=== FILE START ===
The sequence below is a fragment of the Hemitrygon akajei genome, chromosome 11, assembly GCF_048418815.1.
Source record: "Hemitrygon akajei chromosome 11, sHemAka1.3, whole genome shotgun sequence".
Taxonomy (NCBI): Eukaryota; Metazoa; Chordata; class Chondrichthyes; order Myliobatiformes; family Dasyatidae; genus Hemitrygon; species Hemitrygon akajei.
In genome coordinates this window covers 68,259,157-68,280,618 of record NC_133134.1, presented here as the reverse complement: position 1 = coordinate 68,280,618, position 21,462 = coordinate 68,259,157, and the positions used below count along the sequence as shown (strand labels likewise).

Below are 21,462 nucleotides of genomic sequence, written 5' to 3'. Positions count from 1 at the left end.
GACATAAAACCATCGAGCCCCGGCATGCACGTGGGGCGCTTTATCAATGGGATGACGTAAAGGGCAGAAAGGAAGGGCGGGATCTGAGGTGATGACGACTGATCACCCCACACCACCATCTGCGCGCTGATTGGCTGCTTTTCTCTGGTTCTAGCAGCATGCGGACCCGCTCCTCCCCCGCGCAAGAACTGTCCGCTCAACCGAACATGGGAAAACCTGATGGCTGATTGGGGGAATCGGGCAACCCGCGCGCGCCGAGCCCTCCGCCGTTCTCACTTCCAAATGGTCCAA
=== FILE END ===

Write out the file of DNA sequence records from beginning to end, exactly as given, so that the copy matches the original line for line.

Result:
The sequence below is a fragment of the Hemitrygon akajei genome, chromosome 11, assembly GCF_048418815.1.
Source record: "Hemitrygon akajei chromosome 11, sHemAka1.3, whole genome shotgun sequence".
Taxonomy (NCBI): Eukaryota; Metazoa; Chordata; class Chondrichthyes; order Myliobatiformes; family Dasyatidae; genus Hemitrygon; species Hemitrygon akajei.
In genome coordinates this window covers 68,259,157-68,280,618 of record NC_133134.1, presented here as the reverse complement: position 1 = coordinate 68,280,618, position 21,462 = coordinate 68,259,157, and the positions used below count along the sequence as shown (strand labels likewise).

Below are 21,462 nucleotides of genomic sequence, written 5' to 3'. Positions count from 1 at the left end.
GACATAAAACCATCGAGCCCCGGCATGCACGTGGGGCGCTTTATCAATGGGATGACGTAAAGGGCAGAAAGGAAGGGCGGGATCTGAGGTGATGACGACTGATCACCCCACACCACCATCTGCGCGCTGATTGGCTGCTTTTCTCTGGTTCTAGCAGCATGCGGACCCGCTCCTCCCCCGCGCAAGAACTGTCCGCTCAACCGAACATGGGAAAACCTGATGGCTGATTGGGGGAATCGGGCAACCCGCGCGCGCCGAGCCCTCCGCCGTTCTCACTTCCAAATGGTCCAA